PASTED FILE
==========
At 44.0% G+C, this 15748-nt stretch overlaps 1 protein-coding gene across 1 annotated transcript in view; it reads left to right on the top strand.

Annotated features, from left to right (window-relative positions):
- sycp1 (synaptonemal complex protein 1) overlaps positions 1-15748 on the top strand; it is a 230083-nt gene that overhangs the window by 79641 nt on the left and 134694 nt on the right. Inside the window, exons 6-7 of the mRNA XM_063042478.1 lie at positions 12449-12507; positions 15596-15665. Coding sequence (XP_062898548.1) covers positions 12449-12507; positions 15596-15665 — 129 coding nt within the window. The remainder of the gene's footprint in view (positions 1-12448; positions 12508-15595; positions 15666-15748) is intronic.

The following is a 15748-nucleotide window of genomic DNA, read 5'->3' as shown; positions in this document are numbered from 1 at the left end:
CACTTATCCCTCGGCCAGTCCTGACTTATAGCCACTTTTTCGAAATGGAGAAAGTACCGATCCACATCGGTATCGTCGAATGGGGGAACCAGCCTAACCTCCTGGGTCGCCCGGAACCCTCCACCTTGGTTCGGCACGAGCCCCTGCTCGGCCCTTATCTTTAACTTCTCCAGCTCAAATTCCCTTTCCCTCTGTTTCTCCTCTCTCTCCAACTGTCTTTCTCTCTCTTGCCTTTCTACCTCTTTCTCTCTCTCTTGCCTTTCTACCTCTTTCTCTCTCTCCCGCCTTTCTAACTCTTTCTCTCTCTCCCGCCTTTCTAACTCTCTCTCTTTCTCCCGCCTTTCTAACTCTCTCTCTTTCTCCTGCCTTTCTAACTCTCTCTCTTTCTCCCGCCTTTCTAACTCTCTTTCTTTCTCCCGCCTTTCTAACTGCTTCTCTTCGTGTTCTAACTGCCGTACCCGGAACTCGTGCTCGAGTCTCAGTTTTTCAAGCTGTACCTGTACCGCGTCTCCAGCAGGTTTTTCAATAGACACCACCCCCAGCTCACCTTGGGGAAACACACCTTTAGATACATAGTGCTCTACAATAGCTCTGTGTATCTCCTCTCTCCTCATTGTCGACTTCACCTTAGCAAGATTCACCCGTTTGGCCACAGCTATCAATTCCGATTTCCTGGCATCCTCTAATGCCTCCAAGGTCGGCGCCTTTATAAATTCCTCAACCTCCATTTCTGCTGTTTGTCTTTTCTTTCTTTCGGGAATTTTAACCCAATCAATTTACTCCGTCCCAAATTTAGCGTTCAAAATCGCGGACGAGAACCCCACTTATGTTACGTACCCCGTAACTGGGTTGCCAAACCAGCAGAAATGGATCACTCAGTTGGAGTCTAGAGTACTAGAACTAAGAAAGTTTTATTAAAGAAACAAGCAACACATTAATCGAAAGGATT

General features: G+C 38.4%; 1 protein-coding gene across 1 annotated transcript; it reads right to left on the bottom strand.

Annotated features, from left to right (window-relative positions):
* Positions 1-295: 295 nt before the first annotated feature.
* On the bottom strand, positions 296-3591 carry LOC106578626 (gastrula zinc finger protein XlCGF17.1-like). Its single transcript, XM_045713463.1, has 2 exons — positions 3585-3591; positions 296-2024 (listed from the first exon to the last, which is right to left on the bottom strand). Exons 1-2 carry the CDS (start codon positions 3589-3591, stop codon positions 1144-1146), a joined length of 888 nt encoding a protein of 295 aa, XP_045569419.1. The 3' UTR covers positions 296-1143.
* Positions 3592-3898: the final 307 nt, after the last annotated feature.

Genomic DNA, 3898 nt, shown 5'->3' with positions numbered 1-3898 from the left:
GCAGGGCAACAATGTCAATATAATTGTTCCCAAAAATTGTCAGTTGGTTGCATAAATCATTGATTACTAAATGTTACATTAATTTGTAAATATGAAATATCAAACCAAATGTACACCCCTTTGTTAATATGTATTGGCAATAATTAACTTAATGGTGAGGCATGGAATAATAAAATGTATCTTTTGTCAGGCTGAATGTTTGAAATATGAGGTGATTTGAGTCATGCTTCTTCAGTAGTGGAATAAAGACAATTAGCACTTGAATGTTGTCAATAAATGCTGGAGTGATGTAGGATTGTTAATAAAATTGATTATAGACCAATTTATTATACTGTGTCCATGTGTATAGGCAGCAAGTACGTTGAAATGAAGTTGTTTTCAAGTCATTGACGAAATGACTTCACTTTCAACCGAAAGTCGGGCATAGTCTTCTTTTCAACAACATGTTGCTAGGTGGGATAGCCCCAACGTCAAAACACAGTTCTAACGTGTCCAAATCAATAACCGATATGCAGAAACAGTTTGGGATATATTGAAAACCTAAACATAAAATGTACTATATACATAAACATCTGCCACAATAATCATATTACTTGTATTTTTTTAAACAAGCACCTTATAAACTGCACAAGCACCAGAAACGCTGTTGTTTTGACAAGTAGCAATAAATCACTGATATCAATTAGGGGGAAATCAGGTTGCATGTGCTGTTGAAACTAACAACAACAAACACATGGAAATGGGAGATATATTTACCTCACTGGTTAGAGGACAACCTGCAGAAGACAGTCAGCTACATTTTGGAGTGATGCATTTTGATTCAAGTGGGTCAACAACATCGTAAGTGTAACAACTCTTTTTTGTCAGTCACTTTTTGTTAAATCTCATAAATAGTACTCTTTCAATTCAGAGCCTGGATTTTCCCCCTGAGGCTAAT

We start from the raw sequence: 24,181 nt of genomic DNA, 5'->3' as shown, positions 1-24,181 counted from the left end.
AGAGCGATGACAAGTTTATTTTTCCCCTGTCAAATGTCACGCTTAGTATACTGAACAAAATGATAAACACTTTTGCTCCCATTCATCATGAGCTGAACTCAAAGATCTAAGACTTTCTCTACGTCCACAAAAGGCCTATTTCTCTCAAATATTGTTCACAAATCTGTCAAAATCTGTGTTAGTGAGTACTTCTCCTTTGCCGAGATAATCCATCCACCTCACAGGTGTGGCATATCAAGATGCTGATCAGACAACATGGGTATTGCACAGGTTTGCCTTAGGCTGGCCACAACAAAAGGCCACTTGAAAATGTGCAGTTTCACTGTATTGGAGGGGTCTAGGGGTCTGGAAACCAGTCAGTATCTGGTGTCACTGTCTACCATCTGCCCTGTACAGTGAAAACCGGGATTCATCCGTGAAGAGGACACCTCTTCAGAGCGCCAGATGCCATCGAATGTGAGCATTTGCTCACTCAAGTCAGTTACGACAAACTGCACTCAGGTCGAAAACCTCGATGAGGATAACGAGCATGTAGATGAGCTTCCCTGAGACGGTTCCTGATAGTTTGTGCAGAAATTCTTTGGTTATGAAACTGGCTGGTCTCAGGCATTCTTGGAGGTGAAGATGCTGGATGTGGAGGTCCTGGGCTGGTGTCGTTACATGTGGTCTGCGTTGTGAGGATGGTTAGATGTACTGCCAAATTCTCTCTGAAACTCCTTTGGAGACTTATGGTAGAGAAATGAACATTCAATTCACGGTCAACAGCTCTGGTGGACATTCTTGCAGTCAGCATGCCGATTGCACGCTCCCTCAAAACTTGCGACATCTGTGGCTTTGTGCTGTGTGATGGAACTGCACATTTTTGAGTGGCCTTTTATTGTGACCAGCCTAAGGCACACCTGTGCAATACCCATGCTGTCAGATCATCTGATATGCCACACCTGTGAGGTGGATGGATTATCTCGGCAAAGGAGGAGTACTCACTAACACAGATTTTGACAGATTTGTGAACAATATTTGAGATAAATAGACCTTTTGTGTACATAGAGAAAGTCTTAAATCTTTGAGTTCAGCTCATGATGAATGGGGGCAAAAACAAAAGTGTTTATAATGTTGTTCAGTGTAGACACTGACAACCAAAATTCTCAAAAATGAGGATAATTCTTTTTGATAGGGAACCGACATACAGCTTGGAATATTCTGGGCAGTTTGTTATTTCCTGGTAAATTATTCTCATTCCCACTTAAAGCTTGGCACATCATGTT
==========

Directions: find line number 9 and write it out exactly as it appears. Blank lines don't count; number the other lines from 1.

* On the bottom strand, positions 296-3591 carry LOC106578626 (gastrula zinc finger protein XlCGF17.1-like). Its single transcript, XM_045713463.1, has 2 exons — positions 3585-3591; positions 296-2024 (listed from the first exon to the last, which is right to left on the bottom strand). Exons 1-2 carry the CDS (start codon positions 3589-3591, stop codon positions 1144-1146), a joined length of 888 nt encoding a protein of 295 aa, XP_045569419.1. The 3' UTR covers positions 296-1143.